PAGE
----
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Well, I think my friendships with Terry Kilmartin who,

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was literary editor of the Observer, who was a wonderful friend to me,

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with Kyle Miller with Neil Atherton, with Michael Frane, who in the end

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became my husband but for many years was a friend to me,

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with Sarah foreman, who was at the Sunday Times,

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who I must not leave out, Marina Warner, Victoria Glendenning,

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who was a great friend, because we both had children,

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we were both making our way in the literally world

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You moved in that literally world of newspapers,

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magazines, the New Statesman, the Sunday Times, you became

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literally editor and in the late '60s and the 70s these

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were exhilarating times, in that world, weren't they?

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I had these brilliant friends and it was a very

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entertaining world to be part of, yes.

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And newspapers and magazines in those days, to an extent

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which I think it isn't there now, really cared about the original

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poetry, the job of the critic, about what the literary

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I thought to address literature and the arts seriously and write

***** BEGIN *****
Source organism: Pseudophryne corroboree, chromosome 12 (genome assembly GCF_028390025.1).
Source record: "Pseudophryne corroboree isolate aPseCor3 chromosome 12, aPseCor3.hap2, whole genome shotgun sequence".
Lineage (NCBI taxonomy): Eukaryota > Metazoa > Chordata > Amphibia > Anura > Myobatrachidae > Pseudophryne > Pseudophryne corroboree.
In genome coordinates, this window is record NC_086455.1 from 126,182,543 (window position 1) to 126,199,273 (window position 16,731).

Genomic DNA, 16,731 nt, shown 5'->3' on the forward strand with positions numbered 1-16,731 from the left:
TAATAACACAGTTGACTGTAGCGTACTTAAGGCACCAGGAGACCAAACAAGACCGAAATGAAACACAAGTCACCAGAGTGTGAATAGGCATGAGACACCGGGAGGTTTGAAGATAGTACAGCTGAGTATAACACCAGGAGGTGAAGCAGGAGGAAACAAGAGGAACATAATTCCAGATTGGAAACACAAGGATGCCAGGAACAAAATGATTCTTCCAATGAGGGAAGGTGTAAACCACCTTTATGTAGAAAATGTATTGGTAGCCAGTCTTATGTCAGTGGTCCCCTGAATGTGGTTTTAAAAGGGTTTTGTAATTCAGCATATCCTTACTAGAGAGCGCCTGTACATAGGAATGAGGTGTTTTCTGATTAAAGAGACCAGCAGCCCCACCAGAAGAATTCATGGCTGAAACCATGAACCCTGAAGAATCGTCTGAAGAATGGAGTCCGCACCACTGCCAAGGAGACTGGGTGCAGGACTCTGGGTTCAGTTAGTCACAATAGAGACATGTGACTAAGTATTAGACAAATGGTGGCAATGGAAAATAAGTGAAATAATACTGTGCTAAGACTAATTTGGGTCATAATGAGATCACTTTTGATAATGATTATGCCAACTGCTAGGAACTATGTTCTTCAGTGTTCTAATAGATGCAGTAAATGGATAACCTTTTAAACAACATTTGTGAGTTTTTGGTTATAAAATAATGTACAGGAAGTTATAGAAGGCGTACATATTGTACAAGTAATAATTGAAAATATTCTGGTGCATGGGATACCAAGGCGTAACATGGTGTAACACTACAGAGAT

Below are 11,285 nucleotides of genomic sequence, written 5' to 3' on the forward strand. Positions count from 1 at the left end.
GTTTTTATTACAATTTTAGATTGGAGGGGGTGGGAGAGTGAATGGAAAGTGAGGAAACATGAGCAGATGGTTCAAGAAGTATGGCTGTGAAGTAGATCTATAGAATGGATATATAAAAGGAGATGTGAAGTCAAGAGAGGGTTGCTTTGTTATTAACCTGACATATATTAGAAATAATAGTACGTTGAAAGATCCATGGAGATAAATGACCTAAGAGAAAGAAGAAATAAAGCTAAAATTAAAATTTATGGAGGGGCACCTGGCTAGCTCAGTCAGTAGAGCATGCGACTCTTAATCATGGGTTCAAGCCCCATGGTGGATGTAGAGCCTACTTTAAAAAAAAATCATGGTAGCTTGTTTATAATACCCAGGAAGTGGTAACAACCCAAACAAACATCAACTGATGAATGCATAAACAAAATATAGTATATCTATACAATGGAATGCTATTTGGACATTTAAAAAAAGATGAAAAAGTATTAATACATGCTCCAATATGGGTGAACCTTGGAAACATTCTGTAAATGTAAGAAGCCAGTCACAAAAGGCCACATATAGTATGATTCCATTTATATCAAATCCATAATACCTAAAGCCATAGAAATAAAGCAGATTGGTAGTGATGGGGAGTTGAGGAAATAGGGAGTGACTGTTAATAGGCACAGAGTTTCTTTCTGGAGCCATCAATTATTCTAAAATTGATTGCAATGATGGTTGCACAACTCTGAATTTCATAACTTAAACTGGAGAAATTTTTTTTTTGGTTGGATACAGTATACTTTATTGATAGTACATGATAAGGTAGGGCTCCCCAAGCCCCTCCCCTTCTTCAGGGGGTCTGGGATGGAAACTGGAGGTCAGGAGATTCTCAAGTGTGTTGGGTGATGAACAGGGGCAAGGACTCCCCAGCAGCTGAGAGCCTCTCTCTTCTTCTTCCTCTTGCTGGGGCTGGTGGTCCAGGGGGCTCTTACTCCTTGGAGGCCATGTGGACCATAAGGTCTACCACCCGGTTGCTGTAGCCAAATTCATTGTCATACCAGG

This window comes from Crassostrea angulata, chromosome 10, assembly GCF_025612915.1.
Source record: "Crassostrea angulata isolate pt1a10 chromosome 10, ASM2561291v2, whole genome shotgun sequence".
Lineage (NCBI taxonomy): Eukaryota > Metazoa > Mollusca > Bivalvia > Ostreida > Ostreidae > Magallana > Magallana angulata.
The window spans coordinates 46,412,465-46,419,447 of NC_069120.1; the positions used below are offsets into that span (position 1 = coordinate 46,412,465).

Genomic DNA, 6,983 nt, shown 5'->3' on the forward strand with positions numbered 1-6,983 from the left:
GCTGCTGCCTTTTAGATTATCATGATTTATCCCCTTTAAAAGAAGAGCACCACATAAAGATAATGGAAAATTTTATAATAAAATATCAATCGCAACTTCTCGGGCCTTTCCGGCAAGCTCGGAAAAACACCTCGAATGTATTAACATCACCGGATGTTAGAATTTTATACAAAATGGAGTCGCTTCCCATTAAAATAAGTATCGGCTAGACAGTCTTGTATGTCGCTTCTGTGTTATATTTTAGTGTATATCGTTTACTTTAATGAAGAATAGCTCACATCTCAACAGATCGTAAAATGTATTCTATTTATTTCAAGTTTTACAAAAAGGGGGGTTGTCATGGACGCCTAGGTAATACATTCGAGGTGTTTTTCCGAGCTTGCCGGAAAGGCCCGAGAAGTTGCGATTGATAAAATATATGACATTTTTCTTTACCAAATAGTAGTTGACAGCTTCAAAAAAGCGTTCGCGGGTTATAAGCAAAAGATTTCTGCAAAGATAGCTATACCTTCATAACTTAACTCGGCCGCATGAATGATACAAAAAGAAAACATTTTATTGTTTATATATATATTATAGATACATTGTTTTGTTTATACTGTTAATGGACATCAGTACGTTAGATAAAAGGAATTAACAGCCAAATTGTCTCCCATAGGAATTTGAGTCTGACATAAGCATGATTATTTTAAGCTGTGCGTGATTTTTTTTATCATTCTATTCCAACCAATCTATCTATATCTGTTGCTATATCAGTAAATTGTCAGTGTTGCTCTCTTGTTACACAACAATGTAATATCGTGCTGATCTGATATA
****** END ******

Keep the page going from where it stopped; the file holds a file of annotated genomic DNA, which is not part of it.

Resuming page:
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seriously about them and entertainingly,

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which he these very, very funny review vorax

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like the brilliant John Cary, I thought that was very important.

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And I thought each week, I must make my pages the best pages.

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There must be something on my pages, that everybody has to,

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people who don't usualally look at the book page, will want to read,

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In some ways, it's a book, in part of course,

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about your family, but also about what it was like in that era.

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Through the '60s when things opened up, when a sort of deferential

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social attitude gave way to something wilder

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I mean I put in the book, the moment in 1963,

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when I'd had my fourth baby, and I went to my gynaecologist

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and he leaned forward over the desk and held up a packet and said

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These are pills that will stop you getting pregnant."

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And I saw at that moment that things had changed between men and women.

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There's a great deal in the book about your growing affection

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for the English language, for literature, your discovery

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of Thomas Hardy, for example, whom you came to deal

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with as a biographer much later in life and the start

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of your journey into Samuel Pepys, and Mary Woolstonecraft of course.

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With Mary Woolstonecraft, I was 40 when I wrote that

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And I fell in love with the whole process with research and writing.

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And I realised at once that I had found my mitre.